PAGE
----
Usability for the Web - designing websites that work

Cover page of the book
How to put the visitor at the centre of your design is the core message of this book.

The core principle discussed in the book is how to integrate usability principles into everything, thereby putting the user at the centre of the initial design stage.

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This review was published in CM Focus in January 2003.

From the title - Usability for the Web - it would appear that this is just another book telling you what to design. How wrong! This is more about how to design user-friendly websites that really work for the end user. There are plenty of ideas and advice on design principles, but what makes this book stand out is that this is presented in the context of an overall process and set of methods.

The structure is as you would expect: what is meant by 'usability'; the design process; targeting an audience and understanding the IT set-up they use; mockups; production; launch; and finally, evaluation.

The core principle discussed in the book is how to integrate usability principles into everything, thereby putting the user at the centre of the initial design stage. It sounds like a cliché - but how many people really achieve this?

The design process the book promotes is based on common sense, seen in many other publications that most people follow intuitively. But the difference here is that the usability principles are better understood because it is put in the context of an overall process and employs examples from current websites.

For me, there were two sections that stood out. The chapter on defining an audience examines how much people vary and the different types of computers and software they use. It suggests thinking of the various scenarios under which a user will access and use a site so that an understanding of what they want to experience can be built into the design. It's very easy to overlook people with a disability, or users from other countries where symbols, for example, may mean something totally different.

The chapter on design elements is also well written. It looks at the details and imagery contained within each web page. Many useful tips and advice are given on graphic design, colour, typography, icon and form design. All of this is illustrated with plenty of examples from various websites.

I also agree with the comment made by David Rogers, who reviews the book on Amazon: "The value of Usability for the Web is how it puts all the pieces together in a very coherent way.” To complement this, the book features the added benefit of a website where the various forms it recommends can be downloaded as pdf's.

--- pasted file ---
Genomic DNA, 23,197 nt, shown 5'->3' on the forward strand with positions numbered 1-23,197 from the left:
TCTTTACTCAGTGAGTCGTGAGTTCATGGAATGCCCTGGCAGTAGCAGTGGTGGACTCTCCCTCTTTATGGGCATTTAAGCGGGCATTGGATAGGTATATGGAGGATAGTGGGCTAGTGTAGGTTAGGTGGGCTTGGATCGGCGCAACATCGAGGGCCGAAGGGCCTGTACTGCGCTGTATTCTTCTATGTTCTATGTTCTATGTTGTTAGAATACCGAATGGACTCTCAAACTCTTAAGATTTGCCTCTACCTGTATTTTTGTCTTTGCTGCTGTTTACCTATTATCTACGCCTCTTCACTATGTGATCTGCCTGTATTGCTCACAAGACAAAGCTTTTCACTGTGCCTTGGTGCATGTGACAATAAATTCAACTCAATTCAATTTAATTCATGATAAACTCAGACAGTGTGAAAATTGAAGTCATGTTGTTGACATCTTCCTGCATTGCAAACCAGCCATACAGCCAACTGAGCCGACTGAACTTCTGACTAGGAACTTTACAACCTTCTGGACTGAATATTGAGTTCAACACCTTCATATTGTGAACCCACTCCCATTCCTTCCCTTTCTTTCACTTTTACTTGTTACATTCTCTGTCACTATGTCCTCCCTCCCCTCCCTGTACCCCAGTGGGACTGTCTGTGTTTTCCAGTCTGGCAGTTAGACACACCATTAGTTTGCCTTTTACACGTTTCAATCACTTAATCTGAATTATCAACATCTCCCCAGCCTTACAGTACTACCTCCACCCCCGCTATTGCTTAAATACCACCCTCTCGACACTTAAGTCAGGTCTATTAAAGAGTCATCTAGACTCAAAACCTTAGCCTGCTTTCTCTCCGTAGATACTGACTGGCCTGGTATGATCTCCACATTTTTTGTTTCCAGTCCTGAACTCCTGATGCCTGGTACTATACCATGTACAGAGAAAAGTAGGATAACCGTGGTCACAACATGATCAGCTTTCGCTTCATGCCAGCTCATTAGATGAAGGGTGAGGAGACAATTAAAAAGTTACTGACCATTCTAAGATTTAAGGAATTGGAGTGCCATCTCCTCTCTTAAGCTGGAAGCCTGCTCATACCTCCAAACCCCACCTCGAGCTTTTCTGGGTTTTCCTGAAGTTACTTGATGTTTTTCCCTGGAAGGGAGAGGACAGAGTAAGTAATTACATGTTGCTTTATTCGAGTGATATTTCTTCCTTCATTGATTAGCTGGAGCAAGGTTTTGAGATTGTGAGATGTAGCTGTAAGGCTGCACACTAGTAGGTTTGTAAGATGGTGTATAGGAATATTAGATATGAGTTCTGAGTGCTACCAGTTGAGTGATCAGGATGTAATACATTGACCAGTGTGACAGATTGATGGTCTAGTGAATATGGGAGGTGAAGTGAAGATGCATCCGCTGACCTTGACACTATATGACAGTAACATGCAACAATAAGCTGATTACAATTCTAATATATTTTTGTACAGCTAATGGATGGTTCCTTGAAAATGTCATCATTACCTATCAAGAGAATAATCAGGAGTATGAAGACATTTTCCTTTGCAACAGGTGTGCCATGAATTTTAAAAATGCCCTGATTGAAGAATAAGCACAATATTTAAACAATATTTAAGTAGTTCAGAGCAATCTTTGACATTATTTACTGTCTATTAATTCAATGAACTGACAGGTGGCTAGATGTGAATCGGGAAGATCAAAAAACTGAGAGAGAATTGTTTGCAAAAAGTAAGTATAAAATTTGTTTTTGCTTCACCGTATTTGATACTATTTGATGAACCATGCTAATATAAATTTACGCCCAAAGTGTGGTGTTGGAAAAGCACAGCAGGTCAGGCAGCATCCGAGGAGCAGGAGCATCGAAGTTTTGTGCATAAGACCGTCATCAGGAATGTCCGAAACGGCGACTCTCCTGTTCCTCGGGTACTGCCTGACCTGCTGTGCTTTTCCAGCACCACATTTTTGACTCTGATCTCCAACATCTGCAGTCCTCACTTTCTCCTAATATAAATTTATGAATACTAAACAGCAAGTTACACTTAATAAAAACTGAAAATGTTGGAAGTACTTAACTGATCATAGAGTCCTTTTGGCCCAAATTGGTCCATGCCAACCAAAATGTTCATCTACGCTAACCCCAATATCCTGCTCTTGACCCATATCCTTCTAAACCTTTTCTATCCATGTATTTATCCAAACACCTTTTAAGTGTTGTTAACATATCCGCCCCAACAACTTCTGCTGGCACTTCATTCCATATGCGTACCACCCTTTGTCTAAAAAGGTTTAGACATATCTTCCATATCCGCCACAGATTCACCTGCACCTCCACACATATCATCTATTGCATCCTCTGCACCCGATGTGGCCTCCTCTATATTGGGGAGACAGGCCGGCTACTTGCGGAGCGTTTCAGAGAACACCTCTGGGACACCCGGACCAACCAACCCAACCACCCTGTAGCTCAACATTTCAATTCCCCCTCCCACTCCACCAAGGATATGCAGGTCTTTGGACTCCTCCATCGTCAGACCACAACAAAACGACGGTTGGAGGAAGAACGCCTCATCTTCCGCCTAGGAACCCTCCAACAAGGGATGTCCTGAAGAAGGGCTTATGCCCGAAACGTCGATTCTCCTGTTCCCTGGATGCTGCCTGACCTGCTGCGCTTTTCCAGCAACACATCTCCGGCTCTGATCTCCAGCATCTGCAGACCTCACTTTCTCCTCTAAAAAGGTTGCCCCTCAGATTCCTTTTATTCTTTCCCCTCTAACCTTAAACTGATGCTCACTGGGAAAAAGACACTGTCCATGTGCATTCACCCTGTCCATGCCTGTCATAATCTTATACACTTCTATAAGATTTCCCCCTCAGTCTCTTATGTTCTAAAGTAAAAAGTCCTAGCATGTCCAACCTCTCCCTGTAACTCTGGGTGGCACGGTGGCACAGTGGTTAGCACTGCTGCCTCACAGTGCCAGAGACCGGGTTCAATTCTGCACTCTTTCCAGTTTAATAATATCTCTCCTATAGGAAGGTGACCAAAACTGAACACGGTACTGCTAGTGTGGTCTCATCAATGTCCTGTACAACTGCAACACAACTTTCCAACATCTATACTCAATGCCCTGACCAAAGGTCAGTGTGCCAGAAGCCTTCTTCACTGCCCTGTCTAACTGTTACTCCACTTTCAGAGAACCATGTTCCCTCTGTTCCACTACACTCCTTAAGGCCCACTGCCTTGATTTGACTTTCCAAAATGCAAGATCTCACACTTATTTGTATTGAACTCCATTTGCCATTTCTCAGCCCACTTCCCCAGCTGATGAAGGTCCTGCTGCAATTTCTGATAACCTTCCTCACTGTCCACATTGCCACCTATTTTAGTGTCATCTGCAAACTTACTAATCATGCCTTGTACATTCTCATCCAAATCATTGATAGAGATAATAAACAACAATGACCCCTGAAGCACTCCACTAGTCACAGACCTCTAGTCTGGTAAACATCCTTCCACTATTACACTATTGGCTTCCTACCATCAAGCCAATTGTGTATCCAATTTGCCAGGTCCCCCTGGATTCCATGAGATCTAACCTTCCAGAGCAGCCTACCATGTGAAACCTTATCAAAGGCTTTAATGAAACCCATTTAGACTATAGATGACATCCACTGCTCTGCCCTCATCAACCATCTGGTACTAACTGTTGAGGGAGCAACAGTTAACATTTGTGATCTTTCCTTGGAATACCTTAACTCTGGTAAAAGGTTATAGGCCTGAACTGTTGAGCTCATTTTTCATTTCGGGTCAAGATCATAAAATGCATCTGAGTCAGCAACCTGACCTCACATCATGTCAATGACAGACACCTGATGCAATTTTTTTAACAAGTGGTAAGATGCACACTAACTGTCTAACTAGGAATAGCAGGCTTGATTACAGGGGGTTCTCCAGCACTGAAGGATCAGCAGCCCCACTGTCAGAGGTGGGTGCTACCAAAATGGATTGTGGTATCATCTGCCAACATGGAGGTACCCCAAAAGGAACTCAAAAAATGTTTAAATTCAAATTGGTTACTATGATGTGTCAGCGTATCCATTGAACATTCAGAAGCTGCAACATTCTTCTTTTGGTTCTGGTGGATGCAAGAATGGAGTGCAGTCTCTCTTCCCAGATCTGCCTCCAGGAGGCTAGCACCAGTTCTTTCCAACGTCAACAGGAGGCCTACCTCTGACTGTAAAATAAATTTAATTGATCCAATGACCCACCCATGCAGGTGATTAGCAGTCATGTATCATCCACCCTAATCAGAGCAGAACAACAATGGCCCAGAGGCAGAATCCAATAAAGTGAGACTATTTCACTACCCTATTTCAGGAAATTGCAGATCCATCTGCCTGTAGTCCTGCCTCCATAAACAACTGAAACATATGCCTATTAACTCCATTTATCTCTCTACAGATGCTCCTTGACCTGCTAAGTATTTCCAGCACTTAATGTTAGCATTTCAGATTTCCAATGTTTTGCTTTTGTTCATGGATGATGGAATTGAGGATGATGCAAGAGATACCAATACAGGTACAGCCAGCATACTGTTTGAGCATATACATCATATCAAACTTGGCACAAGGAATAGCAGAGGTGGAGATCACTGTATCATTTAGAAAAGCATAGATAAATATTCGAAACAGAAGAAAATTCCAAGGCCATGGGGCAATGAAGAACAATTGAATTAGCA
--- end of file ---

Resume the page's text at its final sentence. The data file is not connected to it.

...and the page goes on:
I did like the various examples of forms and check-lists. Each would need to be adapted to individual circumstance, but they are a very useful starting point.

The authors of this book, between them, have quality industry experience in website design, usability, human-computer interaction and user interface. This gives the book great credibility, which is obvious from the practical advice given. The book is American, but don't let that put you off. It is refreshingly well written in plain English without the usual American phraseology.

Having described all of the things I liked about this book, I felt that it tried to cater for too many different people. For example, the authors claim that managers would find this book useful. In my opinion, it should have targeted web developers, designers and usability specialists and then covered some of the sections in even greater depth. I believe that this would have been particularly useful.

This scattergun approach to the book's target audience is that some topics are not covered particularly well. For example, the sections on project management and writing for the web really do need more depth and greater treatment than given here.

Another let down was that almost all the websites used as examples have changed since the publication. Perhaps they have already read the book!

In summary, this is a good read, written in simple English, and should be kept near the top of a reference list. Many people will find a mass of ideas on how to improve the way they approach designing a website and how to enhance current work. Which reminds me, I had better re-visit the design of my website before the next edition of this book is written.

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Usability for the Web: Designing Web Sites that Work


Tom Brink, Darren Gergle and Scott Wood


Morgan Kaufmann


October 2001



This page was last updated on Thursday, 12th May 2005.